Among the many treasures of Uzès is the former “hôtel” — town house— of the Counts of Flaux, a village hardly five miles away on the edge of the sort of the sort of arid, stony, unpopulated uplands covered in dense thicket of chêne vert and other evergreen vegetation which here is called garrigue, and in Corsica maquis, a name irrevocably associated with the Resistance of the Second World War. Considering my options, studying my maps, I had already noticed that clearly defined tracks led for some five miles down to the valley of the Gardon and to Castillon du Gard, a place unknown to me but significant enough to be on what was obviously a purposeful routing of the GR 63, coming from the Rhône to join the GR 6 at the Pont du Gard. According to my Hachette guidebook, not only was Castillon “one of the most beautiful villages of the department of the Gard, built on a hill overlooking the vineyards”, but in the very heart of the village was “a distinguished inn with patio and swimming pool”. Interest aroused, I consulted the Michelin red guide. A charming, quiet hotel at the heart of a mediaeval hilltop village, together with of one rosette for its table appeared to be among the attractions of le Vieux Castillon hotel. And all at the end of a three hour walk on typical, heart-of-the country paths starting at a point easily accessible from Uzès! Again, the appeal was irresistible.
Two days later, on the sort of morning that makes one wish one might live forever, a mile south of Flaux, I idled in the sun and the hint of a breeze to chat with men who — guns slung casually from their shoulders— stood widely spaced at the side of the track, patiently waiting for wild boar to appear from the undergrowth and add themselves to the score (“I, personally, only eight so far”) of the new season’s kills. “ Sangliers! Last year in the department Gard alone the total bag was seventeen thousand. Pity it wasn’t more. They come into people’s gardens and eat everything they can find.”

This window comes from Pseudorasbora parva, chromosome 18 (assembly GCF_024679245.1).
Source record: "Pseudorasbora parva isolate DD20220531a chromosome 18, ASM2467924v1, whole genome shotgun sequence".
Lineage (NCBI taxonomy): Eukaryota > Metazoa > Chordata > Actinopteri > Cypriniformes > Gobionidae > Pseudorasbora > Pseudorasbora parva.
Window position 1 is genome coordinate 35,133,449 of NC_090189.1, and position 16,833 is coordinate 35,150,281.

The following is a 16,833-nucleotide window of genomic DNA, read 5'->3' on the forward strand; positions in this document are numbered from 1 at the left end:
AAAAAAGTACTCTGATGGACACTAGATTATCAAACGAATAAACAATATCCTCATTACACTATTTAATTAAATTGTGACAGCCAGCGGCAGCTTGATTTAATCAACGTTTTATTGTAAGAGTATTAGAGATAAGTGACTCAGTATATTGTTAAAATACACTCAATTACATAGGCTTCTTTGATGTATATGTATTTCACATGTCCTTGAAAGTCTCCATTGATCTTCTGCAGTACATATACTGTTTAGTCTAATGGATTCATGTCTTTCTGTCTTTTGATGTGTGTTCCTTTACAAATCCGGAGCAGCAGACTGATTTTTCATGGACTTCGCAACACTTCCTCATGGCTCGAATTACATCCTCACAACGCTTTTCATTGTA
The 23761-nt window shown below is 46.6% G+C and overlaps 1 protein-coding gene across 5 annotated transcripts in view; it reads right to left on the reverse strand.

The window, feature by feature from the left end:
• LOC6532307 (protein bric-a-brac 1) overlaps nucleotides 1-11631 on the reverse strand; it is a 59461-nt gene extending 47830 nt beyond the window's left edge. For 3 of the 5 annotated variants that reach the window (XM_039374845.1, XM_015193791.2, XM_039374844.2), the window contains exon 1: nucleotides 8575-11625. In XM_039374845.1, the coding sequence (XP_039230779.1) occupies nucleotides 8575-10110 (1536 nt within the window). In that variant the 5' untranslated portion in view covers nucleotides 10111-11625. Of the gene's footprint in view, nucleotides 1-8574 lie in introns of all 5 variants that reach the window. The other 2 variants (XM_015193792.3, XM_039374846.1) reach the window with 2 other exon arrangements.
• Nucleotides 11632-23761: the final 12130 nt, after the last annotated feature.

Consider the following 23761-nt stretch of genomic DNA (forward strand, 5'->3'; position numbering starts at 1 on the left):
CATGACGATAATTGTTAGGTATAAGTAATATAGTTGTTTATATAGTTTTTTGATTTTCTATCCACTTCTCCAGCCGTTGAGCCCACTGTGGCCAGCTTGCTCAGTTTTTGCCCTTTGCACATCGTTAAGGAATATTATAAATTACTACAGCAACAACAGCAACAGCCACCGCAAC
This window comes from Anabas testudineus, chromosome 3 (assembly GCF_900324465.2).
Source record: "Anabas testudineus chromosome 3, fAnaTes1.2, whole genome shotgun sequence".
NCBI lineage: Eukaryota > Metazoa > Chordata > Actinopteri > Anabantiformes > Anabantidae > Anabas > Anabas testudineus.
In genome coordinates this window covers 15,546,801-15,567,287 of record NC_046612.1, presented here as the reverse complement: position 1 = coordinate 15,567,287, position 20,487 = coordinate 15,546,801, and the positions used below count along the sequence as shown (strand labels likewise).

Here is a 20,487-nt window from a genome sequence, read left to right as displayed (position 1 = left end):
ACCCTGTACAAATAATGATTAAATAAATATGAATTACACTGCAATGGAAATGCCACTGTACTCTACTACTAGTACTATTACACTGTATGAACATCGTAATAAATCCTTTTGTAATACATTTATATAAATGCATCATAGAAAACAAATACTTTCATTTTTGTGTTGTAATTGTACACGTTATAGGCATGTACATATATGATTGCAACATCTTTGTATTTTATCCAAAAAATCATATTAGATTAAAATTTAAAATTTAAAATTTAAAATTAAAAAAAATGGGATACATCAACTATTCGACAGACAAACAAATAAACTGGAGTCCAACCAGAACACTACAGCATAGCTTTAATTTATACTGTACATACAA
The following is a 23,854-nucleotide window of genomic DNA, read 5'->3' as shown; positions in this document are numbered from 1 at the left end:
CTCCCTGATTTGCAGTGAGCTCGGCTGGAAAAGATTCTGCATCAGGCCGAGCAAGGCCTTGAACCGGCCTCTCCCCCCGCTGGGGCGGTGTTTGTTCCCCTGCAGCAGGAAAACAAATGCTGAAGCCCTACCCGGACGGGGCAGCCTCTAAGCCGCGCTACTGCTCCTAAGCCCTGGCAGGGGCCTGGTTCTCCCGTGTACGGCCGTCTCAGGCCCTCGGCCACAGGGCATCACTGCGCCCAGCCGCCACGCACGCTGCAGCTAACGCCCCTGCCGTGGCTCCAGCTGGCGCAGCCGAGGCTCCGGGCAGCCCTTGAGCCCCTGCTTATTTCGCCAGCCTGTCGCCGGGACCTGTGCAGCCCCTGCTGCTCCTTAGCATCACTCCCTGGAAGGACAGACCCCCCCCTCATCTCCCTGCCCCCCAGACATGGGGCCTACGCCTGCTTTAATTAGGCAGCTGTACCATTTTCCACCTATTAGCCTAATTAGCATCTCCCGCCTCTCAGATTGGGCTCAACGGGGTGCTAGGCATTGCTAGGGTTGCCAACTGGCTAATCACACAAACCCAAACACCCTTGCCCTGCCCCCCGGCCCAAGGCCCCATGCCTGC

Apart from the sound of an occasional shot, it was very quiet up there in the garrigue and good, easy walking. During the last hour I had glimpses of the valley, then a clear view of lofty Castillon, isolated among the vines, then a warm, thirst-making climb up below the massive walls of what must have been a formidable fortress to the discovery that Hachette’s “heart of the village” and “distinguished inn” descriptions had been exactly right. Take half a dozen neighbouring or contiguous houses in the centre of a decayed hilltop stronghold. Take an architect of talent, taste, and imagination supported by craftsmen using the best of materials entirely suited to the local environment. Put a great deal of money into the whole undertaking. Add management and staff who know and like what they are doing and you have the makings of one of the most remarkable hotels in France. To find it requires, first, the knowledge that it exists in what appears to be only a maze of mediaeval alleyways, then the faith that an unusually shy Relais & Châteaux sign is to be taken at face value. Lying by the pool with a long drink; dining very well; much enjoying a local wine that to both nose and palate was reminiscent of the garrigue I had walked through, I wished —not for the first time since April and Calais— that I had come at least three times the distance to deserve such pleasure and had more attractive company than my own.